Wednesday, March 20, 2019

Names, and Why to Use Them

Last year, my essay "Atomic Tangerine" appeared in The New Quarterly. In it I reckon a bit with names of things. 

When I moved here a dozen years ago, I wanted to learn everything about this place, and learning names seemed like a good start. 

Then I started to ask why--why did it matter whether that wildflower was a butter-and-egg or a marsh marigold? 

And after that came "so what?" A reader could probably guess that a butter-and-egg would be yellow (butter, eggs...)...and the point is??

I've been thinking about the "so what?" issues around names as I continue revising my novel, which is set in northwestern Ontario. Perhaps a character notices that the types of trees in northwestern Ontario are different from those nearer Toronto. Why bring it up at all? What does that say about him? Does he even know the names of the types of trees? 

I've recently read Melissa Harrison's novel All Among the Barley, a coming-of-age story set in farming country in East Anglia in the 1930s. One of my favourite elements of the story is how Edith, the fourteen-year-old point-of-view character, walks through their farm describing what she sees.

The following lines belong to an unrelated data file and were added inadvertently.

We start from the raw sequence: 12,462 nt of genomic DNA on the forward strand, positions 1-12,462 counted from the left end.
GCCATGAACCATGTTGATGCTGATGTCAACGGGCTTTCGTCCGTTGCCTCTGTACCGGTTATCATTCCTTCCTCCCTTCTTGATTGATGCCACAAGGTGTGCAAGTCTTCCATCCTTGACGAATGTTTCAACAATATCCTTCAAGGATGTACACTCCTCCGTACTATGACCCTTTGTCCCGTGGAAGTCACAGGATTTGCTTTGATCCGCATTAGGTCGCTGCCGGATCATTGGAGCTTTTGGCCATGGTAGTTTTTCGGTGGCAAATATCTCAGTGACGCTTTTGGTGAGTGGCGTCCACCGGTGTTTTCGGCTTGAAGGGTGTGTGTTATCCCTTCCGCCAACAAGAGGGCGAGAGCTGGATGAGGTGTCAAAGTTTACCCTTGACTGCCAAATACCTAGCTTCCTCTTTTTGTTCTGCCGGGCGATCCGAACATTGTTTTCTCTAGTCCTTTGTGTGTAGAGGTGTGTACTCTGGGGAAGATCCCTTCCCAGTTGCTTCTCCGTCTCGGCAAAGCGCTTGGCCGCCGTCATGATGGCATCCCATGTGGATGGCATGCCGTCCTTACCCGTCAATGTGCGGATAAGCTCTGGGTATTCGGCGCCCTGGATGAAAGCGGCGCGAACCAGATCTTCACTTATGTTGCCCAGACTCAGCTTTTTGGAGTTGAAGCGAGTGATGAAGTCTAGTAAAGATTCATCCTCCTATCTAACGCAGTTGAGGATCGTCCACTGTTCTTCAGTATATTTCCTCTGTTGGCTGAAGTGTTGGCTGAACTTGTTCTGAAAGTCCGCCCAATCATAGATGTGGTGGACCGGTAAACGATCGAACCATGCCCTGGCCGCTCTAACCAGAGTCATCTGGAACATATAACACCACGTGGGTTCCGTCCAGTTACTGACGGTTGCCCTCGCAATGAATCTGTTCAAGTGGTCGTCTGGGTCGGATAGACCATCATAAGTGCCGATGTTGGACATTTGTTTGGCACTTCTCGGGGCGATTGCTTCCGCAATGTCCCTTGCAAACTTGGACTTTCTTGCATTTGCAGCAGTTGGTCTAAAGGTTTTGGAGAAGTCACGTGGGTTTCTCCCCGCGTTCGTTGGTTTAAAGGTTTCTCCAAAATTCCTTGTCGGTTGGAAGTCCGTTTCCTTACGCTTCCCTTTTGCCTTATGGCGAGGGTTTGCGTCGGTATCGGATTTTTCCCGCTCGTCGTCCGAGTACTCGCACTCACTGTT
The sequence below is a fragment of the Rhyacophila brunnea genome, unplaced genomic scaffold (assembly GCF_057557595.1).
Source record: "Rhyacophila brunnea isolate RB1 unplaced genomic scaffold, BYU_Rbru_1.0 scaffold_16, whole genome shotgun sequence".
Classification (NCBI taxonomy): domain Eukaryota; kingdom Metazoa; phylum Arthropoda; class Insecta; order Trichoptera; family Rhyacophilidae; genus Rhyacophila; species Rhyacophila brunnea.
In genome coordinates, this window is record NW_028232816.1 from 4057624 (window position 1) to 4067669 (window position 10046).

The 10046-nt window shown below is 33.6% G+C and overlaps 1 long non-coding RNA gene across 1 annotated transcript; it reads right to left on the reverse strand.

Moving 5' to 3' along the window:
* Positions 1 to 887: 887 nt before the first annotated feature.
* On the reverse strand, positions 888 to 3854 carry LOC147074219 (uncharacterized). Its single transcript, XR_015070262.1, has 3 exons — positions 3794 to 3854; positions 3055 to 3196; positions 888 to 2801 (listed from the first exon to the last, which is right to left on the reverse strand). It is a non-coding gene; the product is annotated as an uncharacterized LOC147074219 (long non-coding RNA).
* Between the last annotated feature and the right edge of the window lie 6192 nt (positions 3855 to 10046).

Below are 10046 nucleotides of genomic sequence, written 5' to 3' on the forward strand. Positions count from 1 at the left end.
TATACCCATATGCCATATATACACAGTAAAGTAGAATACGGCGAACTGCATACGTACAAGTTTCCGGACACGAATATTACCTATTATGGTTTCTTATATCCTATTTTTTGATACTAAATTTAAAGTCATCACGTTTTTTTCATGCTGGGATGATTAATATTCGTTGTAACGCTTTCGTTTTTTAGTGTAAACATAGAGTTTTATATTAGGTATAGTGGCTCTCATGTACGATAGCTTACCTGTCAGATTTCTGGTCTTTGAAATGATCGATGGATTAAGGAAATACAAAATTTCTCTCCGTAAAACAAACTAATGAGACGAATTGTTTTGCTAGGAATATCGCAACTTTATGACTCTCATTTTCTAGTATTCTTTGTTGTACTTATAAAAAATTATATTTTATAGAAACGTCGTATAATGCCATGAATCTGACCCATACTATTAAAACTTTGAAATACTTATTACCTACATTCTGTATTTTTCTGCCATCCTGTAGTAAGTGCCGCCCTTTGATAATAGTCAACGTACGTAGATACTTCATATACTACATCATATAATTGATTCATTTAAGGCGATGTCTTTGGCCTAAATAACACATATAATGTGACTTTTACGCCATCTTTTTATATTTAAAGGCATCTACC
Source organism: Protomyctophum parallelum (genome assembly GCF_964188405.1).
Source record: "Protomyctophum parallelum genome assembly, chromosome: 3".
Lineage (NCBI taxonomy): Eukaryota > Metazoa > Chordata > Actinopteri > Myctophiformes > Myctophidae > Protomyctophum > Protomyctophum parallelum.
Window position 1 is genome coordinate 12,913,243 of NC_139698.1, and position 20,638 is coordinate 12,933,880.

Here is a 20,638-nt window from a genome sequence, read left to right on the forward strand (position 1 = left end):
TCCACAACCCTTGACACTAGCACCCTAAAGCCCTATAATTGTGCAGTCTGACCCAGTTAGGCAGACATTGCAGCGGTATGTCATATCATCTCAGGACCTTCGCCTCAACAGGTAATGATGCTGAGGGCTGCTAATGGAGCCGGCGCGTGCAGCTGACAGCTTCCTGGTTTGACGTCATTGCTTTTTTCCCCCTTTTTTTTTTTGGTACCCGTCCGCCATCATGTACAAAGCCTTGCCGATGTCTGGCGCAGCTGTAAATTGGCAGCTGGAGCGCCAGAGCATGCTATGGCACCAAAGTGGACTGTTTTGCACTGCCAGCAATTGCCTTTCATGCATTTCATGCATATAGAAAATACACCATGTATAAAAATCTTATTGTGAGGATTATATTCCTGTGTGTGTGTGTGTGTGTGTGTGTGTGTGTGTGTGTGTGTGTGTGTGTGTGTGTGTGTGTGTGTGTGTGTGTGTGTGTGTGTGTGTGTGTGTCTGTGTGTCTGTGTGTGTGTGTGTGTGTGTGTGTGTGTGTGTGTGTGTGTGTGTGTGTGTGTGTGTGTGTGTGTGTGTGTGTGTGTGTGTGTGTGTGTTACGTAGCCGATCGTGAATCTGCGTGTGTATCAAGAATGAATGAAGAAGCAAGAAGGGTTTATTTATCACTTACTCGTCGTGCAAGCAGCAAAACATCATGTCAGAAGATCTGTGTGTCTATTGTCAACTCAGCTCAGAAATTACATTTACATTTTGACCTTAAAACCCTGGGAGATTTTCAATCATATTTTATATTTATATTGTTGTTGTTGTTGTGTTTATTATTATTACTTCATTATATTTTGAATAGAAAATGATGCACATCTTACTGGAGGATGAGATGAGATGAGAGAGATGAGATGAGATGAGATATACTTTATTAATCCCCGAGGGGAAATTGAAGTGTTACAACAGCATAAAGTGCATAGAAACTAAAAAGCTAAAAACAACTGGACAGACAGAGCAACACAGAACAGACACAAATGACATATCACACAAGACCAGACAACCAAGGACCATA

I can't necessarily see what she sees from the names she uses. (I had to research to learn that the fabulously named wildflower "jack-go-to-bed-at-noon" is gold, for example. Well worth the time to learn it.) But the names mean something to Edie. She can see them--she knows this landscape, she's grown up in it. So of course she uses the names.

Another example: The family (I typed that "farmily" originally, which I like) has named their fields and meadows: Broad Field, Great Ley, Long Piece, Far Piece, Newlands. When Edie looks out over the farm, or walks among the fields and meadows, she names them casually, because to her, that's what they're called, in the same way someone might refer to Main Street or Broadway. 

In that book, that's one of the "what for?" answers; there may be others. It's a rich book, scarily prescient as to politics, and well worth reading.

It remains to be seen in my own work why characters name things--which is (part of) the fun of revision. Or so I tell myself.
Wednesday, March 13, 2019

Toast Workarounds and Multitasking

I have cut way back on small-picture multitasking, which I define as "doing more than one thing at a time." Listening to podcasts while exercising or stretching (which I actually do fairly often because they combine successfully). A less successful example is listening to podcasts while scrolling a newsfeed and ostensibly carrying on a conversation.

However. Bigger picture, I still multitask, by which I mean "working on several projects in the course of a specific time period." Within the same day or two or three, assembling information for income taxes. Preparing (cleaning and cooking) to host the book club. Revising. Writing. For example. 

Sometimes, small-picture multitasking results in toast that looks like this.


I do like almost all toast, and I'm old enough now to eat it even when it has burned bits. However. It's not my preferred toast. I am capable of better.